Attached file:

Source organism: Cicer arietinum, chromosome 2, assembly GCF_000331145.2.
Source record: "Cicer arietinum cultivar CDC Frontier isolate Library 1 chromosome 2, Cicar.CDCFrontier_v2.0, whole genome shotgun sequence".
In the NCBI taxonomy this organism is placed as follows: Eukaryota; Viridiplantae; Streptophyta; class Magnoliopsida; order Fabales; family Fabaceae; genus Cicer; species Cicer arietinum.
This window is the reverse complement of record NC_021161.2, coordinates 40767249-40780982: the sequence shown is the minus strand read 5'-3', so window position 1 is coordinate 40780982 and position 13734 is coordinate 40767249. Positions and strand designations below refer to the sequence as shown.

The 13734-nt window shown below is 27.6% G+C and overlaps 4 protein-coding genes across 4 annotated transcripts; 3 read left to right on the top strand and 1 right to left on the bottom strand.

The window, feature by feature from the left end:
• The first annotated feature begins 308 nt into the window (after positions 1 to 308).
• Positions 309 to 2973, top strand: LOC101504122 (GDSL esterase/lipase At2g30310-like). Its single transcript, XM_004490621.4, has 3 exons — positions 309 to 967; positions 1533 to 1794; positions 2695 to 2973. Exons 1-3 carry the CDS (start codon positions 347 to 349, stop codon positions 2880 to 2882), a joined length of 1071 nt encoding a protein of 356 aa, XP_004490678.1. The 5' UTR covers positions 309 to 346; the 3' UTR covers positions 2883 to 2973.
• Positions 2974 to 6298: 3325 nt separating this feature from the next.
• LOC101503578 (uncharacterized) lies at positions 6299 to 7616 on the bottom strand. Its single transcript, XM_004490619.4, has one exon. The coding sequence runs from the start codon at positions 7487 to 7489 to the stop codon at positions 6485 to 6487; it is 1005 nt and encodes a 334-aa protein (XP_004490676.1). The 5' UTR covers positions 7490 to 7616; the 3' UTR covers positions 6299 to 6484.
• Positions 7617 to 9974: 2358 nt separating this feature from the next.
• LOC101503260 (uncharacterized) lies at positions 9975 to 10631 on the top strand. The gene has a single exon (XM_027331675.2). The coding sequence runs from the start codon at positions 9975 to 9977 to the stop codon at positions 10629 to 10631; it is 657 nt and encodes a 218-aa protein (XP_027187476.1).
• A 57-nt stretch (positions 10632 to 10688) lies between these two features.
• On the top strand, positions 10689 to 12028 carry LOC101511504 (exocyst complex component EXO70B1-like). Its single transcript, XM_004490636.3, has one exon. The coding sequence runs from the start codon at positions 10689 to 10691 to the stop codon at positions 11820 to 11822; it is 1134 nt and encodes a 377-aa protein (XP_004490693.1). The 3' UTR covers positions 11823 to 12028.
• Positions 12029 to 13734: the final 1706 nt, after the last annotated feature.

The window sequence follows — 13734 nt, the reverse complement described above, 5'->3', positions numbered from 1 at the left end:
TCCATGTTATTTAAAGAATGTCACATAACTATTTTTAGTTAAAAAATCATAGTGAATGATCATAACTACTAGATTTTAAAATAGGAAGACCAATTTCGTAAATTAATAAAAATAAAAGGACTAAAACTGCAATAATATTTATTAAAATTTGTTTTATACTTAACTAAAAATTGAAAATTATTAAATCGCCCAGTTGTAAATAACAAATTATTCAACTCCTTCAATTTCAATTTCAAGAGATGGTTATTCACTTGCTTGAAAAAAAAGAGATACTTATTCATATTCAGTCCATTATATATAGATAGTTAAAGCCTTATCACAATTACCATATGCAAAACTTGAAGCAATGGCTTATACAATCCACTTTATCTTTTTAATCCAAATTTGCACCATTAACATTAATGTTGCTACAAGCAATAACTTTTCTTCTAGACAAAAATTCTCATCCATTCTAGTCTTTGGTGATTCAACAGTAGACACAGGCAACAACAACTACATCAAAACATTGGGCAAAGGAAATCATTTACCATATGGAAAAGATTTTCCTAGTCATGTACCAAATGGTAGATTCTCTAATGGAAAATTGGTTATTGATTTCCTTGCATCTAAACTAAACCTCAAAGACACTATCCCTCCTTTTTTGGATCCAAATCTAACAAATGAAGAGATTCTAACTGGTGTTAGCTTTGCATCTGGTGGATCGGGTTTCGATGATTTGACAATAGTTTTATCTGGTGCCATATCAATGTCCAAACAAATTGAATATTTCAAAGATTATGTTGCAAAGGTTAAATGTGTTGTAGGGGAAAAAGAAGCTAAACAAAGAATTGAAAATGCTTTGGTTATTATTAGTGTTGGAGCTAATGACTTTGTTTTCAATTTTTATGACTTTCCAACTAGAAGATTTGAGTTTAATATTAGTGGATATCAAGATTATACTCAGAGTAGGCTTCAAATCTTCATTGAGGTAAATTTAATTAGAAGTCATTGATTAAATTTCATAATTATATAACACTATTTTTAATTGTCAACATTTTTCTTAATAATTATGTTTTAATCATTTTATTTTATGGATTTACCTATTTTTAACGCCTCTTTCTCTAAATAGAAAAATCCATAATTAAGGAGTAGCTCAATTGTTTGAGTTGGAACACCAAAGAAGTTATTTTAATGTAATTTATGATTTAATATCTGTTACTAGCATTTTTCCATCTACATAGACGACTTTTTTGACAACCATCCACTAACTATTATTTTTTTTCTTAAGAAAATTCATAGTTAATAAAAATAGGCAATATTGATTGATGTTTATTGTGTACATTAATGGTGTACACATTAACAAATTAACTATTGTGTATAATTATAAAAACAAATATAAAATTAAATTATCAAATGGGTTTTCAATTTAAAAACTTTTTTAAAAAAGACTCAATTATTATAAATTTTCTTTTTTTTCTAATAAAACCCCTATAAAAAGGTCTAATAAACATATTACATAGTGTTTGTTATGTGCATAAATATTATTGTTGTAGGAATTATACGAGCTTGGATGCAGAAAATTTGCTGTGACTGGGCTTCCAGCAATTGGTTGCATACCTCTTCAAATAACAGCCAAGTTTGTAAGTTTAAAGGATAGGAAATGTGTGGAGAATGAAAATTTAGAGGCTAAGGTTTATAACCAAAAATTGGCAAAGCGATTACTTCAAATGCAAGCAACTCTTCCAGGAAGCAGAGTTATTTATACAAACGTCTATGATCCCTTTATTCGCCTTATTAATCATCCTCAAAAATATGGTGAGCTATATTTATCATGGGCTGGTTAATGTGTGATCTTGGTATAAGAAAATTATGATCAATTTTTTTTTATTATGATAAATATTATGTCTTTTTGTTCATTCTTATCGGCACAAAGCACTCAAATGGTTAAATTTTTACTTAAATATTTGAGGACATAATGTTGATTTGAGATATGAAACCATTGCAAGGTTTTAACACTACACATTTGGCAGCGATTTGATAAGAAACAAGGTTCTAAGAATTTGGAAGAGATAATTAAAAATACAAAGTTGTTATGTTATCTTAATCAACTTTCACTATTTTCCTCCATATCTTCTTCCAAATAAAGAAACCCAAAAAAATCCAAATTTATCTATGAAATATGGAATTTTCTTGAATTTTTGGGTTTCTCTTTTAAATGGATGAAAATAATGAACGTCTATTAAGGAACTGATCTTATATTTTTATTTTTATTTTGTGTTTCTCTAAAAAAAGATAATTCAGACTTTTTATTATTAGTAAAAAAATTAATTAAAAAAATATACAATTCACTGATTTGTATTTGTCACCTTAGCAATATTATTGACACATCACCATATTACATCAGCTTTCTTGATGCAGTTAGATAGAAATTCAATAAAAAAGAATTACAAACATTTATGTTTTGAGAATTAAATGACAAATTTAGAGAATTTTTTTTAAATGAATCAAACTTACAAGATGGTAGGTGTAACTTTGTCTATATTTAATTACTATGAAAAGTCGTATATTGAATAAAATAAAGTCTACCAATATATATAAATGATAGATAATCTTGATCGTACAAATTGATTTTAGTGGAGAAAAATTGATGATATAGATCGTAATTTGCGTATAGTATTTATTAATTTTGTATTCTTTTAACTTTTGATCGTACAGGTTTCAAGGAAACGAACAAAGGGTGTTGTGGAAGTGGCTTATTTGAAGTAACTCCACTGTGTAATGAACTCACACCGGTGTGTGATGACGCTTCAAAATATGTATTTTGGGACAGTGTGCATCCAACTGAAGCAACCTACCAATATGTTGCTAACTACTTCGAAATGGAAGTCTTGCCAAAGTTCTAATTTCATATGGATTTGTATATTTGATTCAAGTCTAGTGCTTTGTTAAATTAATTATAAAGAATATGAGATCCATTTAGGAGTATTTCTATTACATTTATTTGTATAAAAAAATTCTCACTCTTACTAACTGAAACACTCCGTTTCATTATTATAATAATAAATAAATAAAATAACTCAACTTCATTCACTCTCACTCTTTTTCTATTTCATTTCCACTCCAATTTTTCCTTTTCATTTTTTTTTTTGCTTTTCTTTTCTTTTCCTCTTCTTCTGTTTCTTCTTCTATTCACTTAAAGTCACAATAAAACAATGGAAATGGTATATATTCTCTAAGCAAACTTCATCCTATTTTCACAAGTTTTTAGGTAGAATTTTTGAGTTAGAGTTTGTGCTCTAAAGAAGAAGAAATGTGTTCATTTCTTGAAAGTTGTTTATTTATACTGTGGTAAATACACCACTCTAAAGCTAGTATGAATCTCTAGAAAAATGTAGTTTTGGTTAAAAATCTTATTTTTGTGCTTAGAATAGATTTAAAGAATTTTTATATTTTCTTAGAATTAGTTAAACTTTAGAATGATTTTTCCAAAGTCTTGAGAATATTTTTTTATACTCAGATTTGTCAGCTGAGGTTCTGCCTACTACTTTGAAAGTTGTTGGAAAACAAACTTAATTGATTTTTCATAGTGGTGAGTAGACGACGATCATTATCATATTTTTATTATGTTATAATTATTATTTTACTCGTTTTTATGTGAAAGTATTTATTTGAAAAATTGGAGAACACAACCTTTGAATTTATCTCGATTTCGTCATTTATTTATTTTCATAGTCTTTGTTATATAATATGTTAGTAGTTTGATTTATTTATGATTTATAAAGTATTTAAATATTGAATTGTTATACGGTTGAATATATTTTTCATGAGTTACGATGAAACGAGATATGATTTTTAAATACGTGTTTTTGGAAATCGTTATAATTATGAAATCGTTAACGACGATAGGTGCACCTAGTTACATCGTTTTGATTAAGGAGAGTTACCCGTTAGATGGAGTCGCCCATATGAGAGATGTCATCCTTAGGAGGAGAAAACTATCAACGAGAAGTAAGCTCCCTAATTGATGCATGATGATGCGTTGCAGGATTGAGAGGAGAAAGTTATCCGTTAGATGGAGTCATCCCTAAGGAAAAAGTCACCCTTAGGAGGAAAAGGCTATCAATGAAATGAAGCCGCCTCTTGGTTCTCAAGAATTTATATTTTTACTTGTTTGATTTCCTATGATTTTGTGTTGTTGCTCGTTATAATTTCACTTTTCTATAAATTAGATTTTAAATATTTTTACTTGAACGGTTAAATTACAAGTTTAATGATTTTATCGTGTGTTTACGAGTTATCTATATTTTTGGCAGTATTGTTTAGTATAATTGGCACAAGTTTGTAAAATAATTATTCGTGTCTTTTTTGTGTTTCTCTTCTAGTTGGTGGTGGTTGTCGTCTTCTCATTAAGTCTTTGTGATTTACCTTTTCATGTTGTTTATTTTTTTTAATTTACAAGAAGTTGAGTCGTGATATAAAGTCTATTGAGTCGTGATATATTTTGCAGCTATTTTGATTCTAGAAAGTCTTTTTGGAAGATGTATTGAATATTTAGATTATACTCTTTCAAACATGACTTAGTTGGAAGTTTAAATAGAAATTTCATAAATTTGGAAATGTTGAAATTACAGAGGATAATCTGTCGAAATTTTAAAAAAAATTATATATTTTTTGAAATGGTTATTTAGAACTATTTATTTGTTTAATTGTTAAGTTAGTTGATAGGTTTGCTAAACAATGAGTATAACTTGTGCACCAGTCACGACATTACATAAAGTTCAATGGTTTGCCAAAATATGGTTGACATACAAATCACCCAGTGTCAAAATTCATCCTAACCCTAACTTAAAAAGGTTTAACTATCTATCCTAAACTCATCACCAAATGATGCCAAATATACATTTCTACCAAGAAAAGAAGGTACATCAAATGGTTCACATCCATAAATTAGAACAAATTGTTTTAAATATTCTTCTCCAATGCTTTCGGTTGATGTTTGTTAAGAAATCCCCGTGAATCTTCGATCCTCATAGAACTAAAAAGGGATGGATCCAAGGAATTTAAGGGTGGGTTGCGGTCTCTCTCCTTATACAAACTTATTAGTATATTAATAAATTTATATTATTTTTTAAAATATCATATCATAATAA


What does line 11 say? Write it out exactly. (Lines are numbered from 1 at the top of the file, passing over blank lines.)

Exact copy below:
• Positions 7617 to 9974: 2358 nt separating this feature from the next.